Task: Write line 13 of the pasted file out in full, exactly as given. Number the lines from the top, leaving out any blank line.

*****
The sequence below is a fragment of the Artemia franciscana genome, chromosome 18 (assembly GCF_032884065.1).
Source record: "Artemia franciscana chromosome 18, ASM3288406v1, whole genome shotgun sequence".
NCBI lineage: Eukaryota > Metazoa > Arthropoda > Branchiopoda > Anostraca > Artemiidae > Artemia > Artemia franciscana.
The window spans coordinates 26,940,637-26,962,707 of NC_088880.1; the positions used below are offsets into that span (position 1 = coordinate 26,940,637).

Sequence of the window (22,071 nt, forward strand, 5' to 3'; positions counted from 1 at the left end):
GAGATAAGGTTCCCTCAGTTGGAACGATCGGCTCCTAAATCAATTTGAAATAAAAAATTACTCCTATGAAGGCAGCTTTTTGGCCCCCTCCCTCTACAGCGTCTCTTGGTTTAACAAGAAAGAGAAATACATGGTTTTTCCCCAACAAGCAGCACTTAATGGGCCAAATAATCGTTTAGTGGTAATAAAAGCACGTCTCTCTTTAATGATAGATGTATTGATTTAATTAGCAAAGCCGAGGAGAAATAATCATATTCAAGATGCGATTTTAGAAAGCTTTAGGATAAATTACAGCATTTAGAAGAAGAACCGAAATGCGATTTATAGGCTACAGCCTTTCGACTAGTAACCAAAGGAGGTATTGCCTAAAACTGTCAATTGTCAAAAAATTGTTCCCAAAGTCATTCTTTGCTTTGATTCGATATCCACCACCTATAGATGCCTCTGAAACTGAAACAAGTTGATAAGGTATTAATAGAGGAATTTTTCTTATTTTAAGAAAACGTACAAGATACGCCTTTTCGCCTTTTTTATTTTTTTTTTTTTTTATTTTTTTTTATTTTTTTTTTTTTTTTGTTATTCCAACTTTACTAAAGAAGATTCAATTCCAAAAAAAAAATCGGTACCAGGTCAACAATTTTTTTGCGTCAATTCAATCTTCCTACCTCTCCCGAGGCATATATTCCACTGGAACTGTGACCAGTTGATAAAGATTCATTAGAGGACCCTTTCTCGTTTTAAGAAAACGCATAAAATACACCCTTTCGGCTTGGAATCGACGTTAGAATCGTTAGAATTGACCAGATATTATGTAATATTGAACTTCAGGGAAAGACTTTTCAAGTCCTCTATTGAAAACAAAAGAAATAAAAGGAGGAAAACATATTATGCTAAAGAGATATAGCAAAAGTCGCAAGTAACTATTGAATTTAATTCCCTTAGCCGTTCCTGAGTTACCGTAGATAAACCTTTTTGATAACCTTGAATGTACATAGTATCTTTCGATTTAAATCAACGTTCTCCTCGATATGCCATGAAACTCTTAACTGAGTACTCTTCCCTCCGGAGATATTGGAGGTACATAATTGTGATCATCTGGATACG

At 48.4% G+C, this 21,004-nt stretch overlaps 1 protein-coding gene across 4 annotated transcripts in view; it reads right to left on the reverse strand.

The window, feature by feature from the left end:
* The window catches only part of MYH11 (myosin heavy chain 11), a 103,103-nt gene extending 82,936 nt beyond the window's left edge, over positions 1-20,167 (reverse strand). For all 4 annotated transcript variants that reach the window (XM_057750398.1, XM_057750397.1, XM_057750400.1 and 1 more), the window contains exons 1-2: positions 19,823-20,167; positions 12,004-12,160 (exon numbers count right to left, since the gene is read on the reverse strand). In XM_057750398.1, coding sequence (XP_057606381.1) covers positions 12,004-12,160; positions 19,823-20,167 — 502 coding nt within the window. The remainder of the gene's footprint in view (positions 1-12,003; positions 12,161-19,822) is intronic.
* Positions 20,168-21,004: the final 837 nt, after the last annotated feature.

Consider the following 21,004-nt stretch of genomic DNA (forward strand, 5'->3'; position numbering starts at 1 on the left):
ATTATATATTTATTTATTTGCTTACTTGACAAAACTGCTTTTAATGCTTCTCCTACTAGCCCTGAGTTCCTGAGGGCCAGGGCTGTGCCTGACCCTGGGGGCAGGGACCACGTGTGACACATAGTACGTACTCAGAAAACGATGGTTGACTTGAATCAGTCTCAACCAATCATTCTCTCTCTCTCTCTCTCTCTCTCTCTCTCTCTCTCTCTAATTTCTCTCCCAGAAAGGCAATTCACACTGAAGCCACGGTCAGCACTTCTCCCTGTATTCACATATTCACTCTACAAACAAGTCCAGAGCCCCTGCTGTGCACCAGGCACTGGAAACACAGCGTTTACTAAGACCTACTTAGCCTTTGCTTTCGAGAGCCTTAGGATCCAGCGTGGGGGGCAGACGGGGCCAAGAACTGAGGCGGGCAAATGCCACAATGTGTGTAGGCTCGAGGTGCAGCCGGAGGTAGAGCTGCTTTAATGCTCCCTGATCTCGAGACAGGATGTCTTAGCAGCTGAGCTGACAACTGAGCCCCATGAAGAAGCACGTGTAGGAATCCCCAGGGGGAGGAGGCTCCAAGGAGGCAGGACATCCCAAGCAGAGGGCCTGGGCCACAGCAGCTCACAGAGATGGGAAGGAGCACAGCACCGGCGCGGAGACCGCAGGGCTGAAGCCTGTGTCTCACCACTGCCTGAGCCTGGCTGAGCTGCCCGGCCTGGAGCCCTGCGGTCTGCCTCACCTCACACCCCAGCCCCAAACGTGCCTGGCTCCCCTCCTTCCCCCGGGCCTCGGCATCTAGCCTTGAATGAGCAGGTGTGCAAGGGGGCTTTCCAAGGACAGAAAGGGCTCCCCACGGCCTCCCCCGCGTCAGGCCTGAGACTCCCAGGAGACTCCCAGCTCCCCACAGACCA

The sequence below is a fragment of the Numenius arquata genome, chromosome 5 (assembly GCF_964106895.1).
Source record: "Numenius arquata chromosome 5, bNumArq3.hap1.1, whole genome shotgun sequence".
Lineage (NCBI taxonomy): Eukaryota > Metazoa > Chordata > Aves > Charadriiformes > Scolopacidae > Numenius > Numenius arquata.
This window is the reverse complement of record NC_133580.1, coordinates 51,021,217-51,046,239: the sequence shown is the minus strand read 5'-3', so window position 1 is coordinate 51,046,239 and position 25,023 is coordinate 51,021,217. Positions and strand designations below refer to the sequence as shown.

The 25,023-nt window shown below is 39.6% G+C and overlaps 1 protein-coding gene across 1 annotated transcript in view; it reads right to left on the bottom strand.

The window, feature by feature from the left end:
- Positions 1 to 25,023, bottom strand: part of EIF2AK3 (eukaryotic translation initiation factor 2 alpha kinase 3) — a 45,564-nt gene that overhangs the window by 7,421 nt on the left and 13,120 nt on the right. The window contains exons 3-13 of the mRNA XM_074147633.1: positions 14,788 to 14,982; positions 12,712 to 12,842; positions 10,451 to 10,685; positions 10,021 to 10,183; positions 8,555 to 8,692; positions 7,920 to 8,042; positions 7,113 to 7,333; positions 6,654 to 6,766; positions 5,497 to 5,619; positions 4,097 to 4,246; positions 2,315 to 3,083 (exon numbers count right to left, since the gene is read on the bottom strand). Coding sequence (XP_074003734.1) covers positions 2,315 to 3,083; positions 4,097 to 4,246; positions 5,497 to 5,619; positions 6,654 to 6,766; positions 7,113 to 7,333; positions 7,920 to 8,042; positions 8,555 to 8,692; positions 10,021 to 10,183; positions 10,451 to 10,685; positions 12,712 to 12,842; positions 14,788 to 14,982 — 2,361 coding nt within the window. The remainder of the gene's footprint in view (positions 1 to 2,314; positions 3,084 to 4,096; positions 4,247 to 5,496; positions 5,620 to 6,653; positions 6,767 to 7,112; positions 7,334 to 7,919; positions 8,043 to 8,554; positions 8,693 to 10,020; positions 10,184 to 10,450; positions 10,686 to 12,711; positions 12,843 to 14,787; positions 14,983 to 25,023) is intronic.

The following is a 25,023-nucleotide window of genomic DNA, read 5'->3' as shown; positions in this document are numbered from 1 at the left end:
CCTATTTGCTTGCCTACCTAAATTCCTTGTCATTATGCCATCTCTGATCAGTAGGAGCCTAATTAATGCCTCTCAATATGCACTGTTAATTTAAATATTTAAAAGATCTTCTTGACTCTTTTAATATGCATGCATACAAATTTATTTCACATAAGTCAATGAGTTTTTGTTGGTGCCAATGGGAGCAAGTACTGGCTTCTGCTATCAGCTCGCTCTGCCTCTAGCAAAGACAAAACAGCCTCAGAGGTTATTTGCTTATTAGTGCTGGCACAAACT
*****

The sequence below is a fragment of the Numenius arquata genome, chromosome 5 (assembly GCF_964106895.1).